Think Freely Media presents Common Sense with Paul Jacob

The age of the glittery mirror ball and loud, simple dance music is over.

According to Ian Schrager, as recorded in Vanity Fair’s recent oral history of disco, it “wasn’t AIDS that made the nightclub business difficult. Government regulations did it in.”

Schrager and his partner set up their first nightclub, in Queens, for $27,000. The more famous Studio 54 — or is that “infamous”? — went up for $400,000.

“Now,” says Schrager, a major real estate developer, “with all the regulations, fire codes, sprinkler requirements, neighborhood issues, community planning boards . . . before you even put on the first coat of paint, you’re into it for over a million dollars. What it’s done is disenfranchise young people.”

And it’s not just disco that’s suffered. It’s worth remembering one sad side effect of all the red tape cities and states put up to new enterprises. It leaves the private sector desperate to focus on the surest forms of wealth generation, less able to serve niche markets. Like discos.

Nowadays, to establish and run non-school,  non-work activities for young people, volunteers organize community events, write grant applications and hold out their hats. This crowds out funding for needier, worthier charities, and litters our towns with poorly run government-funded efforts.

Personally, I don’t like disco — but could it be that things were better when entrepreneurs like Schrager set the stage?

This is Common Sense. I’m Paul Jacob.

By: Redactor


  1. John Ken says:

    Building codes disenfranchise young people. Give me a break.

  2. Bob Hahin says:

    Building codes DO cause grief for young people, for example,here in Berkeley,ca. I looked into putting a studio apartment above my detached garage that I could rent out to students/etc. Between rent control and off street parking codes it was not economically worth it. the apt goal was to pay for itself after a few years,but the BS from the city/codes cancelled any plans.

  3. Johny A Belgarde says:

    I wanted to start a training program for high school students.
    I had the approval of the local high schools and the local political establishment. But low and behold I feel prey to the child labor laws.\
    I wanted to give summer employment to high school students as helpers in the electrical trade during the summer months.
    I guess learning to be a drug dealer or other nefarious trades was OK.
    Lets demonize someone who was willing to give them a potential trade and a wage that would support a family.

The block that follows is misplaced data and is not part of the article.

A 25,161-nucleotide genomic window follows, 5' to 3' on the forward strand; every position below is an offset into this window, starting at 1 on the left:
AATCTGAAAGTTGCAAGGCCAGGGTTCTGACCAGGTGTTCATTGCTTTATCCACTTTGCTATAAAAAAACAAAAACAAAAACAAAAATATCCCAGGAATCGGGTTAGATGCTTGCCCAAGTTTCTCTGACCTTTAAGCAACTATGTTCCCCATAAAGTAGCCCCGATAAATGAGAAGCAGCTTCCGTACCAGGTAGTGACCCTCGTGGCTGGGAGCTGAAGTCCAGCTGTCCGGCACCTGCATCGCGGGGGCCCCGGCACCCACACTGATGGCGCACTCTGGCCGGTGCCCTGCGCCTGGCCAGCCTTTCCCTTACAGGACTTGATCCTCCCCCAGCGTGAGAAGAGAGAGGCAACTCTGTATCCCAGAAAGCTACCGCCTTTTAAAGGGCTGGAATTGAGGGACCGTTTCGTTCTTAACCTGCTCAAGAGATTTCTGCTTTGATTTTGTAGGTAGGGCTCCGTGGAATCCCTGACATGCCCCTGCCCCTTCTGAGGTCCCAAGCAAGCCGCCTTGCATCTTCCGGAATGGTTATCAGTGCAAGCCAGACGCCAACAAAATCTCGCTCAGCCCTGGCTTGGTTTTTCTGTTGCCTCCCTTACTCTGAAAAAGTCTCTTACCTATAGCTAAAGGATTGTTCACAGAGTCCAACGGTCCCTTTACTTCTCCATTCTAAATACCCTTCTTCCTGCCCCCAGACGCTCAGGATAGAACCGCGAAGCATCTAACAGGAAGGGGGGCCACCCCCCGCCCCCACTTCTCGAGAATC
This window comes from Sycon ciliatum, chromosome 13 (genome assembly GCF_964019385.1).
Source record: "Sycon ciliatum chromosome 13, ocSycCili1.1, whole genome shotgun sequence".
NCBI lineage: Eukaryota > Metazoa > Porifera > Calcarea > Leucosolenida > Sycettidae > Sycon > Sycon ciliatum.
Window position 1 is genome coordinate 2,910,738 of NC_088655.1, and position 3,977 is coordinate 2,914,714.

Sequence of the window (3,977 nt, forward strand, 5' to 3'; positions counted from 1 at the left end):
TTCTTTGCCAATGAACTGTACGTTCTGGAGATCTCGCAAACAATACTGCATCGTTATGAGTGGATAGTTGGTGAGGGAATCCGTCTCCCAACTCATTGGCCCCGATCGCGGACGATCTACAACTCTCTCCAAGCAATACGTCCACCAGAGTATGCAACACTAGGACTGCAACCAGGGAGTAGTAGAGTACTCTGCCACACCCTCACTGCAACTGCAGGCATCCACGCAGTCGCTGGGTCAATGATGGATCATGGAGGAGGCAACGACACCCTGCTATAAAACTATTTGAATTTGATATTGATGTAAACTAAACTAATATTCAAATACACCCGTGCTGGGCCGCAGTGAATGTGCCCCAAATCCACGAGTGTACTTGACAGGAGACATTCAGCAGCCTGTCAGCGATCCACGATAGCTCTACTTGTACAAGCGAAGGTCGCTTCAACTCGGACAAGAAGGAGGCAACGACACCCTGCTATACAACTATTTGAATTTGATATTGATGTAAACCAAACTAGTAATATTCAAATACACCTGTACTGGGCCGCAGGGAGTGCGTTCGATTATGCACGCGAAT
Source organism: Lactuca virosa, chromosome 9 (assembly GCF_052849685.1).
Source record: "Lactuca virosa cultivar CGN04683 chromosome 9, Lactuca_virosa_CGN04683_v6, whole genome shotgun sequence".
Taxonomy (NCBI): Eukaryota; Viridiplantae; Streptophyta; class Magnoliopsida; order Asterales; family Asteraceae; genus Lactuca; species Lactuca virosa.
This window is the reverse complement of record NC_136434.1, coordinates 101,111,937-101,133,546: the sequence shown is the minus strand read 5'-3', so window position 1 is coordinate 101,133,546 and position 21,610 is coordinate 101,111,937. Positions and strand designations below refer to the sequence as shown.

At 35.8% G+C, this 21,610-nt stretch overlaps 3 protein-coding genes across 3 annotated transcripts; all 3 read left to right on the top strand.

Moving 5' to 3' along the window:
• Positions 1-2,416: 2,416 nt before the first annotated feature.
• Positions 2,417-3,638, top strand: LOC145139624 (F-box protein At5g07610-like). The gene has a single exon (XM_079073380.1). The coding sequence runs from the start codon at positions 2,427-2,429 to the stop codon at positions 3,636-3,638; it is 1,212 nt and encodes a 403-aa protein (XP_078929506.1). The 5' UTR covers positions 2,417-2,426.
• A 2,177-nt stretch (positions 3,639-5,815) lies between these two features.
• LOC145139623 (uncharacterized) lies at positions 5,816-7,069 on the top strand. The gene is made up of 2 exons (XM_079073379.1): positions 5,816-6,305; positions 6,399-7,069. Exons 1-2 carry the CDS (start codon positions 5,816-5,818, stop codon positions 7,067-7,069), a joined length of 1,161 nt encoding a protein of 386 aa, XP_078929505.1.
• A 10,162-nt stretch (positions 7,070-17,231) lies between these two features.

4. […] Paul Jacob serves up some common sense about that ’70s show. […]

  5. Alex says:

    John Ken, why don’t you answer the man’s contention? You’re glib answer is not an argument.

  6. Alex says:


  7. Guilherme da Fonseca-Statter says:

    So we are supposed to believe (and expect) that all putative entrepreneurs will take into account facts such as “public health” and the environment.
    There is something such as “The Commons”… The latin “res publica” simply mean those “things that belongs to all”… Including the outise appearance of your building.

  8. Mike Paulus says:

    Guilherme da Fonseca-Statter, as the owner and operator of business I have a strong interest in having an attractive looking establishment and also in not killing off my customers.

  9. Zen Fro says:

    Lots of people have died in nightclub fires, even ignoring those caused by terrorism or arson:

    Is that worse than being “disenfranchised”?

  10. stopnthink says:

    Hey Zen Fro, that list includes the whole world!! over the past seventy years!! Not a strong counter argument. As a percent measuring risk the numbers are very very low.

  11. It seems there are some people for whom is is not so important that people are safe, but for whom it is very important that we have government regulations that require safety. It’s an interesting psychological phenomenon.

  12. JS Brown says:

    John Ken has no argument.

  13. michael says:

    Guilherme da Fonseca-Statter:

    The great thing about a free country is your ability to not be a patron of any business you disapprove of.

    Don’t think someone is looking out for “public health” or some other intangible then you can deny him your hard-earned money. Or do you think that you’re capable of making that decision for millions of people you’ve never met?

  14. Colorado says:

    I read somewhere recently that codes have driven the night club business from Paris. Paris had a noise control ordinance that was only occasionally enforced. But when the anti-smoking laws drove the customers from the clubs to the streets to smoke, the neighbors could use the noise code to have the club closed down. It is getting so bad that the famous Paris nightlife now ends at 11pm.

  15. […] Why I Can’t Be An Anarchist(?) Filed under: Enemies, Musique — Kevin Feasel @ 5:45 am The government killed disco. […]

  16. […] what one of Paul Jacob’s commenters replied in response to his article, “Who Killed Disco.” The guy didn’t mean to, but he provided a nifty five-word summary of an all-too-real […]

  17. […] Filed under: Uncategorized — Matthew Schmitz @ 3:07 pm Via the Reticulator, I found this post about an article I commented on last […]

  18. coolestgirl says:

    Do you need a liquor license to sell outside a bar?

    I and my friend chanced upon dealing with building and developing a night club business, this training ebook appears to be interesting. But do you feel it’s worth it?

Leave a Reply

Your email address will not be published. Required fields are marked *

© 2019 Common Sense with Paul Jacob, All Rights Reserved. Back to top